[RFC PATCH] LTTng relay buffer allocation, read, write - Kernel

This is a discussion on [RFC PATCH] LTTng relay buffer allocation, read, write - Kernel ; Hi - On Tue, Sep 30, 2008 at 03:43:45PM -0400, Steven Rostedt wrote: > [...] > On Tue, 30 Sep 2008, Mathieu Desnoyers wrote: > > > > You are actually using them to put redundant information that could be ...

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Thread: [RFC PATCH] LTTng relay buffer allocation, read, write

  1. Re: [RFC PATCH] LTTng relay buffer allocation, read, write

    Hi -

    On Tue, Sep 30, 2008 at 03:43:45PM -0400, Steven Rostedt wrote:
    > [...]
    > On Tue, 30 Sep 2008, Mathieu Desnoyers wrote:
    > >
    > > You are actually using them to put redundant information that could be
    > > encoded differently and thus save 4 bits per event records, more or less
    > > what will be needed by most tracers (15 IDs, 1 reserved for an extended
    > > ID field).

    >
    > I really like the idea of keeping the tracer event ids out of the ring
    > buffer logic.


    That's fine for a ring buffer that only ever contains data from one
    event source. How do you imagine multiplexing working, where one
    wants to grep a single debugfs file that contains data from different
    event sources? Punt to another layer?

    - FChE
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  2. Re: [RFC PATCH] LTTng relay buffer allocation, read, write


    On Tue, 30 Sep 2008, Frank Ch. Eigler wrote:
    > On Tue, Sep 30, 2008 at 03:43:45PM -0400, Steven Rostedt wrote:
    > > [...]
    > > On Tue, 30 Sep 2008, Mathieu Desnoyers wrote:
    > > >
    > > > You are actually using them to put redundant information that could be
    > > > encoded differently and thus save 4 bits per event records, more or less
    > > > what will be needed by most tracers (15 IDs, 1 reserved for an extended
    > > > ID field).

    > >
    > > I really like the idea of keeping the tracer event ids out of the ring
    > > buffer logic.

    >
    > That's fine for a ring buffer that only ever contains data from one
    > event source. How do you imagine multiplexing working, where one
    > wants to grep a single debugfs file that contains data from different
    > event sources? Punt to another layer?


    Field goal!

    Yes! That is exactly what I want. If your trace has only one event, why
    would it want to record them? The event id belongs in the tracer layer
    not the ring buffer layer.

    I would like to make a "trace_buffer" layer that includes all of this.

    -- Steve

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  3. Re: [RFC PATCH] LTTng relay buffer allocation, read, write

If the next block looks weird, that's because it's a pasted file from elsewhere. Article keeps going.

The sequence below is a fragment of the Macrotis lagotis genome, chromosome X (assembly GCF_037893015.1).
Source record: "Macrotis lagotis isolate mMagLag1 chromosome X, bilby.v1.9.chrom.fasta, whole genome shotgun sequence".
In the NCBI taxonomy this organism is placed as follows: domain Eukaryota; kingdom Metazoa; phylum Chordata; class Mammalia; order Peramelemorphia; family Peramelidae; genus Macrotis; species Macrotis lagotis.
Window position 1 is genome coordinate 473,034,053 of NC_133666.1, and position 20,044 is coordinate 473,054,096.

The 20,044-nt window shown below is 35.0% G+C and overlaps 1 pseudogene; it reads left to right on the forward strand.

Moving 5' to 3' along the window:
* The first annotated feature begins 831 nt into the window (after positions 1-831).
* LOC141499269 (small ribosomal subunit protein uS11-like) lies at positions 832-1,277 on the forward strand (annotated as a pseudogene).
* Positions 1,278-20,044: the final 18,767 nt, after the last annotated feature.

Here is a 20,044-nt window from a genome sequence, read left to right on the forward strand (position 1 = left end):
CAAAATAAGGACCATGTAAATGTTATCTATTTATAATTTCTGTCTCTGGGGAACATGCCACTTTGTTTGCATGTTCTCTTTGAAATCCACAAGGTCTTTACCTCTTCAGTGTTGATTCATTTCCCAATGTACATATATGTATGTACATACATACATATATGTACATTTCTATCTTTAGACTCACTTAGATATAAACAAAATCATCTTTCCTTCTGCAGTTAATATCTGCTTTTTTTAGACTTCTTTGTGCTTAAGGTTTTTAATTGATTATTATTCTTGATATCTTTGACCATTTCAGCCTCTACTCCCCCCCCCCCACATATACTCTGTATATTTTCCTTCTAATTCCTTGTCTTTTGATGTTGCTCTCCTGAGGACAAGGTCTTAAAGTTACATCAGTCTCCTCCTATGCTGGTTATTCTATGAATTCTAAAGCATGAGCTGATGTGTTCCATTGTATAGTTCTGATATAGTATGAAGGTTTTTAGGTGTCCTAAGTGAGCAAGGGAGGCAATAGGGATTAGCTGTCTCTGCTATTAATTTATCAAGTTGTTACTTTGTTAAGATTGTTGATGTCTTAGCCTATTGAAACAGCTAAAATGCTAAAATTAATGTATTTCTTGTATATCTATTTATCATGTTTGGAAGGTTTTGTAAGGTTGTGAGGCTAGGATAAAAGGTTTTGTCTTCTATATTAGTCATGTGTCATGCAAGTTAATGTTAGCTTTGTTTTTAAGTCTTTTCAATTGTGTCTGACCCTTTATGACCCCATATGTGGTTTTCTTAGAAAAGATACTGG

> I am not saying anything about the actual number of events with 0 bytes
    > payload I actually have in my own instrumentation, if this is what you
    > mean. I am just saying that it leaves this room available for such
    > events.


    It would, yes. Are they useful?

    > Even if there is a 32 bits payload associated with those events, the
    > fact that we can encode the event ID in the 32 bits header will bring
    > those events from 96 bits (due to 32 bits alignment) down to 64 bits.


    That's true. So do we have a bunch of stuff that we really really need
    that'd fit into 32 bits, but not 28 bits?

    >> This is all over 1 bit of information, right? Since you need at least 1 for
    >> the timestamp stuff.

    >
    > 4 bits of information could be added to the 32-bits header if we allow
    > tracers to register their first 15 event IDs in those 4 bits.
    >
    > But well... let's keep that for v2.


    Sounds like a plan ;-) All this stuff is internal representations anyway.
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  4. Re: [RFC PATCH] LTTng relay buffer allocation, read, write

    * Martin Bligh (mbligh@google.com) wrote:
    > > I am not saying anything about the actual number of events with 0 bytes
    > > payload I actually have in my own instrumentation, if this is what you
    > > mean. I am just saying that it leaves this room available for such
    > > events.

    >
    > It would, yes. Are they useful?
    >


    Stuff like irq_exit has 0 byte payload, is very high rate, and useful,
    yes.

    > > Even if there is a 32 bits payload associated with those events, the
    > > fact that we can encode the event ID in the 32 bits header will bring
    > > those events from 96 bits (due to 32 bits alignment) down to 64 bits.

    >
    > That's true. So do we have a bunch of stuff that we really really need
    > that'd fit into 32 bits, but not 28 bits?
    >


    Probably pointers on 32 bits archs. Any "int" value, on 32 or 64 bits,
    will need careful attention if we want only to export the 28 LSBs. It
    would probably make error value export a bit trickier and error-prone.


    > >> This is all over 1 bit of information, right? Since you need at least 1 for
    > >> the timestamp stuff.

    > >
    > > 4 bits of information could be added to the 32-bits header if we allow
    > > tracers to register their first 15 event IDs in those 4 bits.
    > >
    > > But well... let's keep that for v2.

    >
    > Sounds like a plan ;-) All this stuff is internal representations anyway.



    Yup.

    Mathieu

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    Mathieu Desnoyers
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